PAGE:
On the death of her second husband, Gerard de Camville, Nicholaa had declared herself femme sole, meaning she would be able to control her own lands. A staunchly independent woman, Nicholaa issued some 25 surviving charters in her name. She made grants to various religious houses, including Lincoln Cathedral, and even secured a royal grant for a weekly market on one of her properties.
A most able adversary for some of the greatest military minds of the time, and a loyal supporter of King John, Nicholaa de la Haye was unique among her peers. Although praised by the chroniclers, they seemed to find difficulty in describing a woman who acted in such a fashion; the Dunstable annals refer to her as a ‘noble woman’, saying she acted ‘manfully’. One cannot fail to feel admiration for a woman who managed to hold her own in a man’s world, who fought for her castle and her home in a time when women had so little say over their own lives – and at such an advanced age. Her bravery and tenacity saved Henry III’s throne.
Not surprisingly, both King John and Henry III referred to her as ‘our beloved and faithful Nicholaa de la Haye’.
Nicholaa de la Haye, the woman who saved England, lived well into her 70s. By late 1226 she had retired to her manor at Swaton, dying there on 20 November, 1230. She was buried in St Michael’s Church, Swaton in Lincolnshire.
Footnote: ¹Irene Gladwin: The Sheriff; The Man and His Office
Nicholaa’s story was the inspiration behind my third book, Ladies of Magna Carta: Women of Influence in Thirteenth Century England. I am currently working on a full-length biography of Nicholaa, King John’s Right-Hand Lady: the Story of Nicholaa de la Haye, which will be published in May, 2023.
Photos of Lincoln Castle, copyright Sharon Bennett Connolly 2015.
Picture of the Battle of Lincoln and Magna Carta are courtesy of Wikipedia. Image of the land grant from the National Archives.
Sources: The Plantagenet Chronicles edited by Elizabeth Hallam; Brassey’s Battles by John Laffin; 1215 The Year of Magna Carta by Danny Danziger & John Gillingham; The Life and times of King John by Maurice Ashley; The Story of Britain by Roy Strong; The Plantagenets, the Kings Who Made England by Dan Jones; England Under the Norman and Angevin Kings by Robert Bartlett; lincolnshirelife.co.uk; catherinehanley.co.uk; magnacarta800th.com; lothene.org; lincolncastle.com; The Sheriff: The Man and His Office by Irene Gladwin; Elizabeth Chadwick; Nick Buckingham; swaton.org.uk.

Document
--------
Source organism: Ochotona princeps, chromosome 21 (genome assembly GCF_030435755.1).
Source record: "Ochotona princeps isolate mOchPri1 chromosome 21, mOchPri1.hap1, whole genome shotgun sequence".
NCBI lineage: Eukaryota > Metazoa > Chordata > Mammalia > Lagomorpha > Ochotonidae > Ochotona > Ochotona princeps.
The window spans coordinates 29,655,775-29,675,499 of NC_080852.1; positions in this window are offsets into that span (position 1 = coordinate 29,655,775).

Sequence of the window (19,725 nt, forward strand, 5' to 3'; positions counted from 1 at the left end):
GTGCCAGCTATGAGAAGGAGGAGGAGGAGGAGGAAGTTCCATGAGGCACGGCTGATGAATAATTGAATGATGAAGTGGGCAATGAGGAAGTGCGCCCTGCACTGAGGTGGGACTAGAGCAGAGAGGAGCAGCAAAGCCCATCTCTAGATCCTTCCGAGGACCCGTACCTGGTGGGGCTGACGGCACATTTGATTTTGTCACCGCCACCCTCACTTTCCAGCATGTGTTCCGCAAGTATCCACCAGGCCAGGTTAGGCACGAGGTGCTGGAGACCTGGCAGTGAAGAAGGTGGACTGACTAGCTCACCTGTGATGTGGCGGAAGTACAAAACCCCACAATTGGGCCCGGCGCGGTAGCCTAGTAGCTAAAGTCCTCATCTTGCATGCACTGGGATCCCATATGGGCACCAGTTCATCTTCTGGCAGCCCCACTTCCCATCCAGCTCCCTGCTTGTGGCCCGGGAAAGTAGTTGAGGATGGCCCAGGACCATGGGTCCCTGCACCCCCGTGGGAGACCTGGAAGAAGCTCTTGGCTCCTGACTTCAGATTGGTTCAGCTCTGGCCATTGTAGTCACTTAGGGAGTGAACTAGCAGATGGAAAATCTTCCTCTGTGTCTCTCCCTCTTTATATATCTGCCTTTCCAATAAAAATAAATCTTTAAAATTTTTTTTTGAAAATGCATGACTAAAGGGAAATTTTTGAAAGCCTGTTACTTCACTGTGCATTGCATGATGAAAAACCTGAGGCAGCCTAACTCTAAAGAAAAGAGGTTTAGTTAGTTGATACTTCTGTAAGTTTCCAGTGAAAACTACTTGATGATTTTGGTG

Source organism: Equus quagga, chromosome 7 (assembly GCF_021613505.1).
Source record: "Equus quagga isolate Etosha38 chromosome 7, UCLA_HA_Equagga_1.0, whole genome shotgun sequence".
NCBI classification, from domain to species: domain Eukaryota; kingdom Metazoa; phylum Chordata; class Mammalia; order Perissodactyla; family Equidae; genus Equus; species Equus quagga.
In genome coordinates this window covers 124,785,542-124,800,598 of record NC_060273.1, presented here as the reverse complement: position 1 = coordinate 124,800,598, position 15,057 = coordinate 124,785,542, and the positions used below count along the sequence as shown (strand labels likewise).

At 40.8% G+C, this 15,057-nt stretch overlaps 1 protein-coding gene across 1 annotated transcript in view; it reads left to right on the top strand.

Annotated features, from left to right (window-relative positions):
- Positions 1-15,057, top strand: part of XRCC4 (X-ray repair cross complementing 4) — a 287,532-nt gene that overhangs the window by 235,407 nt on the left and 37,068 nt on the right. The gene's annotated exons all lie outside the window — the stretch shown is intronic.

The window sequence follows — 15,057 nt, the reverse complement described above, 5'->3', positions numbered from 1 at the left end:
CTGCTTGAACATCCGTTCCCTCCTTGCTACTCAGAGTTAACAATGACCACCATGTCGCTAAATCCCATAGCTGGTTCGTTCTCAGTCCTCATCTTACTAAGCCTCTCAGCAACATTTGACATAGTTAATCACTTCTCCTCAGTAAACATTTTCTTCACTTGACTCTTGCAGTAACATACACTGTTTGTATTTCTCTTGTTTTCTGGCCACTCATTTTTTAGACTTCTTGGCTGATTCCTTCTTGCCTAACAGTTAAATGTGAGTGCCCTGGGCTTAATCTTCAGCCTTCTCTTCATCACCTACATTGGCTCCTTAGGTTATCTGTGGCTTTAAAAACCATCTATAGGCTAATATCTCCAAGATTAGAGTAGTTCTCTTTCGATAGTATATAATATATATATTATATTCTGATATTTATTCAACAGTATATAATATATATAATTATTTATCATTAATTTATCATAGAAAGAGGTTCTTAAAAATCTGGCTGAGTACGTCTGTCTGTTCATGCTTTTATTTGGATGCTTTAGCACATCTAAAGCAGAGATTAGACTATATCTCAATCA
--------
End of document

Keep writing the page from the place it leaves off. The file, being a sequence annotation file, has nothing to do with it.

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Defenders of the Norman Crown: The Rise and Fall of the Warenne Earls of Surrey tells the fascinating story of the Warenne dynasty, of the successes and failures of one of the most powerful families in England, from its origins in Normandy, through the Conquest, Magna Carta, the wars and marriages that led to its ultimate demise in the reign of Edward III. Defenders of the Norman Crown: Rise and Fall of the Warenne Earls of Surrey is now available from Pen & Sword Books, Amazon in the UK and US, Bookshop.org and Book Depository.
1 family. 8 earls. 300 years of English history!
Also by Sharon Bennett Connolly:
Ladies of Magna Carta: Women of Influence in Thirteenth Century England looks into the relationships of the various noble families of the 13th century, and how they were affected by the Barons’ Wars, Magna Carta and its aftermath; the bonds that were formed and those that were broken. It is now available in paperback and hardback from Pen & Sword, Amazon, Bookshop.org and from Book Depository worldwide.
Heroines of the Medieval World tells the stories of some of the most remarkable women from Medieval history, from Eleanor of Aquitaine to Julian of Norwich. Available now from Amberley Publishing and Amazon, Bookshop.org and Book Depository.
Silk and the Sword: The Women of the Norman Conquest traces the fortunes of the women who had a significant role to play in the momentous events of 1066. Available now from Amazon, Amberley Publishing, Bookshop.org and Book Depository.
Alternate Endings: An anthology of historical fiction short stories including Long Live the King… which is my take what might have happened had King John not died in October 1216. Available in paperback and kindle from Amazon.
©2015 Sharon Bennett Connolly FRHistS